Congressus XIV Internationalis Fenno-Ugristarum

Symposium B.12: Building diachronic corpora for minority languages – facing methodological challenges

Organizers: Ksenia Shagal, Daria Zhornik, Trond Trosterud, Timofey Arkhangelskiy, Alexandre Arkhipov, Jeremy Bradley

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Best practices in corpus building conceived and designed for major European languages are of limited applicability when dealing with minority languages lacking a comparable wealth of resources, history of codification, and structural support. The goals of corpus design and development, however, are comparable: irrespective of the size of a (living) language, by default corpora should give speakers and/or scholars the means to view the realities of a language (be it to answer academic questions or just to figure out “how people say this” for miscellaneous reasons), and in the case of diachronic corpora, the history of a language.

Specific challenges encountered in Uralic corpus-building initiatives, especially pertaining to minority languages of Russia, in striving towards this goal include the following:

  • The number of speakers imposes a bottleneck on language documentation efforts: 300 speakers cannot produce 300 billion tokens of text; consequently the pressure on the very few speakers, and the value of every last written record, becomes immense for languages with few speakers.
  • Documentation of Uralic languages enjoyed a golden age in the late 19th and early 20th century, but then became impossible for foreign scholars for many decades after the revolutions of 1917. This can create the illusion of a “missing middle” in the external view on these languages, and the mirage of a dichotomy between the “old” language of the dialect text collections and the modern heavily Russified languages. Language documentation did however continue in the Soviet period – by scholars from the Soviet Union, both from outside and also within the speaker communities. The materials compiled in this era have oftentimes not been published and remain(ed) in archives in research centers such as Tomsk as well as in personal archives.
  • Most Uralic languages were documented first and codified as literary languages later, i.e the aforementioned documentation precedes the codification of literary norms. Field research materials were compiled using diverse and idiosyncratic conventions (esp. in transcription). The inclusion of these materials in diachronic corpora is imperative, but comes with practical, administrative, and methodological challenges – especially when ensuring comparability with literary materials.
  • Political upheaval in Russia has often gone hand in hand with orthographic reforms; for many languages of Russia new writing systems were created twice in the first half of the 20th century alone (first in the early Soviet period and again under Stalinism). Consequently even for literary texts, comparability of materials from different eras requires investment of effort.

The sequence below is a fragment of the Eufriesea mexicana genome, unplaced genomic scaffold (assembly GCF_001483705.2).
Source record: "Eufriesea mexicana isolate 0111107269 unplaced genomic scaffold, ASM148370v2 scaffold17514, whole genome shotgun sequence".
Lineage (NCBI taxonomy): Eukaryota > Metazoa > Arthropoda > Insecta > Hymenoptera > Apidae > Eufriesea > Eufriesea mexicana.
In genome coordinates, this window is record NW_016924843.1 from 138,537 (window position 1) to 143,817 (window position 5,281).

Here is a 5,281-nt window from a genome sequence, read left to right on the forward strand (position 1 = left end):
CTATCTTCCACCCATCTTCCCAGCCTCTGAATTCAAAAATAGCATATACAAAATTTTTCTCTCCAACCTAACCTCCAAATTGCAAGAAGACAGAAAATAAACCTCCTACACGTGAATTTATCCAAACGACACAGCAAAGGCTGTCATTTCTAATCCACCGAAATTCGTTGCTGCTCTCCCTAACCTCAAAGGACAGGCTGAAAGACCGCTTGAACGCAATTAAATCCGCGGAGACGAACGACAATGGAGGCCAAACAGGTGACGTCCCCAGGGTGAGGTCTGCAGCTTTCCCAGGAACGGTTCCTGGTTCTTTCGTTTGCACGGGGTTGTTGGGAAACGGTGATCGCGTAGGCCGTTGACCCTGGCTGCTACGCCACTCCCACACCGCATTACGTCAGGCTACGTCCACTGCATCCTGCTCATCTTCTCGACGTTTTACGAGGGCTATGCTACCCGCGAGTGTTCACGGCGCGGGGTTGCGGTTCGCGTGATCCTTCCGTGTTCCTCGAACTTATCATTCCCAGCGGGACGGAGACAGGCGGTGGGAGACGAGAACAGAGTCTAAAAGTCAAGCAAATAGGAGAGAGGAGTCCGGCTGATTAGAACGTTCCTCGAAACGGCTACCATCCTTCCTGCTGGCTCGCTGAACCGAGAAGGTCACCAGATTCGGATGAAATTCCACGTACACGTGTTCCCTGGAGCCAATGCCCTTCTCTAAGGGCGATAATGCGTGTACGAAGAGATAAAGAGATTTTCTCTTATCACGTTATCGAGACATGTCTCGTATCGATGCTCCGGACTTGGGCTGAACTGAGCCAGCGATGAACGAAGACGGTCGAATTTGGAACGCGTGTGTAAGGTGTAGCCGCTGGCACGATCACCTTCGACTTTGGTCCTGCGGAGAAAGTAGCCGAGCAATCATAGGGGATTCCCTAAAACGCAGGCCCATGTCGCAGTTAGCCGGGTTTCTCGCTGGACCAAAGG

• The highly diverse nature of writing systems (both orthographies and transcription) used for these languages has in the past made digitization of materials difficult; only recent technological advances in OCR technology have made the semi-automatic digitization of written and printed documents in obscure writing systems time-efficient. Recent additions to the Unicode standard now make it possible to represent almost all Uralic corpora comprehensively.
  • There is often a modal mixture of available materials, i.e. written materials (both literary and records of field research) and audio (sometimes even audiovisual) materials pertaining to the same language; they should optimally be accessible to users through connected infrastructures.
  • The inclusion of metadata is not trivial, as is the rendering of researchers’ comments and additional information in the corpora. The conflict of interest between transparency and researchers’ desire for a maximum amount of information (most notably personal background of the speaker) and modern conventions and laws pertaining to data protection can complicate these questions.
  • Even (possibly especially) small speaker communities in Russia have very strong standard language cultures, making it necessary to stress the difference between descriptive and prescriptive resources when collecting and processing data and when building infrastructures.
  • The accessibility of text collections/corpora to the speaker communities themselves, though historically neglected, must be taken into consideration in modern corpus building initiatives. Consideration in interface design (pertaining to the interface, metalanguage, etc.) is needed to make corpora accessible also to speaker communities.
  • Special efforts are needed to make already developed and future corpora comparable and interoperable with respect to annotation conventions, search modalities and the presentation of the search results. While it does not seem realistic to impose common annotation schemes, an intermediary (e.g. ontology-based) layer can be envisaged for making cross-corpora queries possible irrespective of specific corpus design.

Our symposium is built around these methodological challenges: how were they encountered and overcome in individual cases? Which other challenges have been met, and continue to arise? It should be seen as a forum for the exchange of expertise and experience in this domain. We expect contributions dealing primarily with Uralic minority languages, but corpus building initiatives working with other minority languages and facing similar challenges are also welcome.

Contact person: Ksenia Shagal